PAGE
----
vote in a referendum on the independence of Scotland’, into the Scottish Parliament on the 11
March of the same year. This Bill had to be passed quickly to ensure there was sufficient time
to provide for the registration of new voters, and was finally enacted by the Parliament on the
7th August. Following the above, the Scottish Government introduced the ‘Scottish Indepen-
dence Referendum Bill’ on 21 March 2013, which is currently under consideration by the
Scottish Parliament. This bill provides the specific regulation for the referendum, including
provisions on the question, the role of the Electoral Commission, the campaign, the morato-
rium period, and funding and spending rules, and is expected to be passed in November
(Tierney 2013d).
The Scottish Government and Parliament have also made use of their scope of freedom to
design their referendum, and the UK Government has not intervened or tried to influence the
process further. On the 8th of November 2012, the Scottish Government submitted its proposed
referendum question, ‘Do you agree that Scotland should be an independent country?’, to the
Electoral Commission for its advice on the wording and intelligibility of the question. The
Commission published its report in January 2013, recommending changing the way the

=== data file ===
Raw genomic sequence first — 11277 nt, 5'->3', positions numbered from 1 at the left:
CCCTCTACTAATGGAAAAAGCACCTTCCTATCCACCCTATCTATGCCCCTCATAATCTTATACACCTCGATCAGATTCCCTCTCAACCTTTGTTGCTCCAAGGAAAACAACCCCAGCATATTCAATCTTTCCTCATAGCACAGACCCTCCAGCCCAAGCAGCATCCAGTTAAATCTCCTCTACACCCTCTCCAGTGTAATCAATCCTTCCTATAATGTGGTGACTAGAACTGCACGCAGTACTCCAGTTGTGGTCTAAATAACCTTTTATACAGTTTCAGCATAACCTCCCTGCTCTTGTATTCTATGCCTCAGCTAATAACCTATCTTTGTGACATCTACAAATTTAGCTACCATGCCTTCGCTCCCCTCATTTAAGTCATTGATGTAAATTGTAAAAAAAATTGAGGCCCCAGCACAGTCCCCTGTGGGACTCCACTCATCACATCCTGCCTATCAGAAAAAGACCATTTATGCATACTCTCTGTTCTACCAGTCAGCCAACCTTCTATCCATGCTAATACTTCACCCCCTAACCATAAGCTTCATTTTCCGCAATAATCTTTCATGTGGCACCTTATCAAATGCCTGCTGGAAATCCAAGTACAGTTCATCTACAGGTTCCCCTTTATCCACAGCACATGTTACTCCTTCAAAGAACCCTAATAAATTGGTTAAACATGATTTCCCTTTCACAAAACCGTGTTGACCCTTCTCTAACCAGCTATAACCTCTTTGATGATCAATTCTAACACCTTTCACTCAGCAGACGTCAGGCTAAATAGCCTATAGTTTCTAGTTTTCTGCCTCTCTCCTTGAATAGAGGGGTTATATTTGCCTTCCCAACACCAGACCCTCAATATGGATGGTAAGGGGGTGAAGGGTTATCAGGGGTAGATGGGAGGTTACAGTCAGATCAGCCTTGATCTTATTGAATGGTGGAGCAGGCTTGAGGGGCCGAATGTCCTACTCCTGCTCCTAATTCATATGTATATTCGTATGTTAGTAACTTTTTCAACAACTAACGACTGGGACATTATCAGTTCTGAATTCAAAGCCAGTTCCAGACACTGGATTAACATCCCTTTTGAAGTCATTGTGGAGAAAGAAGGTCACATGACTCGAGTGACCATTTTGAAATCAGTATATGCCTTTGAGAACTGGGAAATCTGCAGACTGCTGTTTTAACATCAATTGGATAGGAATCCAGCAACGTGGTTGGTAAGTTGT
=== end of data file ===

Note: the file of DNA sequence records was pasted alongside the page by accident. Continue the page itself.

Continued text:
question was asked, to make it more neutral (their research showed that the initial formulation
could lead people towards voting yes).26 Their proposed version, ‘Should Scotland be an
independent country? yes/no’, was accepted by the Scottish Government, and included in the
Referendum Bill above. The Scottish Government also included 16 and 17 year olds in the
voting franchise bill, and this was enacted by the Scottish Parliament, despite the opposition of
the Conservative Party in Scotland. And on the 21st of March, the First Minister, Alex Salmond,
announced that the date of the referendum would be the 18th of September 2014. All the above
were largely uncontroversial, with the exception of the fact that the franchise bill (now Act)
excluded all convicted prisoners from voting in the referendum.27 As is well known, the UK has
been declared in violation of the ECHR on various occasions by the European Court of Human
Rights for its blanket ban on prisoner voting, and this is therefore also a high profile issue in
Scotland.28 In this case, the decision to exclude prisoners was taken exclusively by the Scottish
Government, and they refused to change their position although various amendments were put
forward in this sense.29 The Act was finally passed, but there is a strong possibility that it will be
challenged on human rights grounds by convicted prisoners seeking to establish their right to
vote (on this issue, see Green 2013; Reid 2013 and Tierney 2013c).
The Electoral Commission (2013), ‘Referendum on Independence for Scotland: Advice of the Electoral
Commission on the Proposed Referendum Question’; it also published (2013), ‘Electoral Commission Advice
on Spending Limits for the Referendum on Independence for Scotland’. Both are available at http://www. Accessed 1st September 2013.